For Denić, the key question is whether similarities and differences among languages can be explained in terms of those competing pressures: to keep lexicons simple, to maximize informativeness and to allow for simple utterances. That’s where the computer simulations come in. The idea is to simulate thousands of languages and observe how they respond to those pressures. By necessity, these simulations only try to mimic certain essential features of a language rather than complete languages; they focus on, say, pronouns or numbers. In response to competing pressures, these artificial languages “evolve,” and their characteristics can be compared to real-world languages.

Denić’s findings suggest that her hunch was on the right track. When she looked at more than 120 real-world languages, she found that the optimal “solutions” that her simulated languages settled on were strikingly similar to the real-world solutions that the world’s various languages appear to have adopted as they evolved.

Denić’s work is helping to make sense of the diversity — and commonalities — seen in today’s languages, says Wataru Uegaki, an associate professor at the University of Edinburgh. “Milica’s research is significant because it touches on one of the central mysteries about human language — why are languages so different from one another and yet so similar?”

Uegaki says Denić’s work on numbers shows that the words we use for counting have their own “mini grammar,” as he puts it, with very specific rules. How, then, can we explain those rules?

“‘Is there a connection between how we use language and how we think? Denić hopes her research will lead to more fundamental discoveries about the nature of language.’”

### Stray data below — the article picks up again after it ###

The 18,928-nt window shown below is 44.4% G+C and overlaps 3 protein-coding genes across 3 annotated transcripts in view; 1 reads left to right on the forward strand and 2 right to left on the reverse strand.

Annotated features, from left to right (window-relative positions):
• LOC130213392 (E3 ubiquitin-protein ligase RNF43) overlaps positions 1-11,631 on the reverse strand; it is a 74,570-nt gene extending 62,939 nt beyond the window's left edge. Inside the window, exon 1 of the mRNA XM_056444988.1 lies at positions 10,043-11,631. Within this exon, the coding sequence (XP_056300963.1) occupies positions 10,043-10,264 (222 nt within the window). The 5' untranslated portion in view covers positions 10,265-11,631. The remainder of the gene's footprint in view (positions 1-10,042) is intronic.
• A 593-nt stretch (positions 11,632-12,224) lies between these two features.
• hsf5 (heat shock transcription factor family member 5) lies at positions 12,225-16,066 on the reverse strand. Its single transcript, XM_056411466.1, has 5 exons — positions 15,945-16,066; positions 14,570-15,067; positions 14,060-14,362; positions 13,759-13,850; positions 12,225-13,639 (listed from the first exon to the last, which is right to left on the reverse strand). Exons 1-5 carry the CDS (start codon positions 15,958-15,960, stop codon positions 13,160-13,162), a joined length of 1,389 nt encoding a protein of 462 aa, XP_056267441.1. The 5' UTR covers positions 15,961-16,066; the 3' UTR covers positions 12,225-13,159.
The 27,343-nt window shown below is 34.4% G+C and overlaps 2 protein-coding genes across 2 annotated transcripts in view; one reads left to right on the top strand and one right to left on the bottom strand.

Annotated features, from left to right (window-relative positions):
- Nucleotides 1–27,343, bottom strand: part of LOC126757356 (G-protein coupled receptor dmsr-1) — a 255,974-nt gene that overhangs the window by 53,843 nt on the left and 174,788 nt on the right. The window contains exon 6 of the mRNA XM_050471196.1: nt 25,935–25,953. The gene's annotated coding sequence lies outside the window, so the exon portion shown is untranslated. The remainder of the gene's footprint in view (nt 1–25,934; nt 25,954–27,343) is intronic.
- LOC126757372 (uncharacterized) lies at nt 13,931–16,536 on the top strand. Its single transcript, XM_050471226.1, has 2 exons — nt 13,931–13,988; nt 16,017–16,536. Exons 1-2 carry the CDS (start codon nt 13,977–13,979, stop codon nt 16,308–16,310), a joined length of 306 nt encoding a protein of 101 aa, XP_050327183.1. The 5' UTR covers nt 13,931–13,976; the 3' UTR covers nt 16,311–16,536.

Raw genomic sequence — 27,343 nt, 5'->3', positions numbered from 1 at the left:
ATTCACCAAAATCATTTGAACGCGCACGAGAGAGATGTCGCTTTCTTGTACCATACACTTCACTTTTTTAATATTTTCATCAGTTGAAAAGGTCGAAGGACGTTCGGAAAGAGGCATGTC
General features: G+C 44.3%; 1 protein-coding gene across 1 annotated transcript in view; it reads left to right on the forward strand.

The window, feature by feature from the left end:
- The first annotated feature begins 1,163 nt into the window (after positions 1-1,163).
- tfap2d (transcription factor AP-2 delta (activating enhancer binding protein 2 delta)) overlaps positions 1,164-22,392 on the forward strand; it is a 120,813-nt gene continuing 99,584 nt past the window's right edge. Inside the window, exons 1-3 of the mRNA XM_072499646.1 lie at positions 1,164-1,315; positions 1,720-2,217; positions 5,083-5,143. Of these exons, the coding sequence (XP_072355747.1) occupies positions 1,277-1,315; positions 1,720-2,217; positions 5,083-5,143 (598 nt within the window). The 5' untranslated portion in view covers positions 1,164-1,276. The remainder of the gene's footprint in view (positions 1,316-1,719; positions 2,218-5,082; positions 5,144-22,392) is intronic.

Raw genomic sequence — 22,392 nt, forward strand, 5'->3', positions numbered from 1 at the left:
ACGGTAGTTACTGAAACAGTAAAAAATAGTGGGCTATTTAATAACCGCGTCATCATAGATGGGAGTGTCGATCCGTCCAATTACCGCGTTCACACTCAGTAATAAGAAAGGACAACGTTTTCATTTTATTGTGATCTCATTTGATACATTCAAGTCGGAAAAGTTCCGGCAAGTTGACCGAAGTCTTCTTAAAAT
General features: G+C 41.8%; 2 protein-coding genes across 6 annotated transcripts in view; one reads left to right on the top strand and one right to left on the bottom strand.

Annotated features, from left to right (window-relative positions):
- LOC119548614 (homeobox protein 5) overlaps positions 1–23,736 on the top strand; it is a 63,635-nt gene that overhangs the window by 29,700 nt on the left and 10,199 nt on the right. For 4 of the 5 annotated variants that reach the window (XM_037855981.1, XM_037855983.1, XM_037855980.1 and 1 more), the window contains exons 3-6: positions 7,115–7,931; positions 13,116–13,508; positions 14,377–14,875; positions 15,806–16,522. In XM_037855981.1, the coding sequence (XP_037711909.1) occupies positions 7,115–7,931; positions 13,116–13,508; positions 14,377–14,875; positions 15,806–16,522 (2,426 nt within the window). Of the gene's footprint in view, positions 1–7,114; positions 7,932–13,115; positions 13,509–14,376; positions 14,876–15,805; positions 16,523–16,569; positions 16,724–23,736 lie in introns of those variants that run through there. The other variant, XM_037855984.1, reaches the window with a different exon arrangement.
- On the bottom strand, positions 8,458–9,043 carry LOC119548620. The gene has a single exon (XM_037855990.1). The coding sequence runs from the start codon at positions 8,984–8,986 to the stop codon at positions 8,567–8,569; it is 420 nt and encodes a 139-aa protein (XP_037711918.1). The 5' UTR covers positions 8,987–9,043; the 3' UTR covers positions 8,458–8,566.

Linguist Milica Denić uses powerful computer simulations to tease out how and why the world’s 7,000 languages evolved the way they did. She is an Azrieli International Postdoctoral Fellow at Tel Aviv University’s Department of Linguistics.

Is there something deep about the human mind that underlies the common patterns? Alternatively, does the explanation lie in how languages dynamically evolve so people can efficiently use them for communication? “Denić tries to answer these core questions by bringing together theories in linguistics, cognitive science and theories of cultural evolution,” Uegaki says.

Denić hopes her research will point the way to more fundamental discoveries about the nature of language. Is there a connection, for example, between how we use language and how we think? “One of the foundational hypotheses in cognitive science is that some of our thinking happens in a mental language, a language of thought,” says Denić. “One can imagine that the expressions we have are mapped onto these ‘building blocks’ from this language of thought. What I’m hoping is that the language data may actually shed light on what the building blocks of this language of thought may be like.”

It’s possible that certain numbers function as such building blocks, Denić speculates. “Maybe some numbers are ‘cognitive primitives,’” she says. “Given our biological and evolutionary baggage, we may have evolved to represent certain numbers as primitive — possibly just a few low numbers such as one, two and three — and we have to mentally build other numbers from these primitives.”

Because the elements that make up this language of thought are unobservable, one of Denić’s research goals is to try to “reverse engineer” them based on what we know about how real-world languages respond to competing evolutionary pressures.

Denić’s work raises larger questions about how the mind works, says Roni Katzir, an associate professor of linguistics who works in the same lab as Denić at Tel Aviv University. While scholars have long debated whether human minds work in a similar way to computers, Katzir finds the analogy useful. “If we think of our cognitive apparatus as being like some kind of computer,” he says, “we can ask, what kind of ‘programming language’ do we have inside our heads that we’re born with? This goes to the heart of who we are, of what makes us special.”

While some researchers may be reluctant to embrace such overarching questions, Denić enjoys thinking big. “Our capacity for language is one of the most fascinating cognitive abilities that we have,” says Denić. “We want to understand how we humans came to have this really complex and intricate capacity.”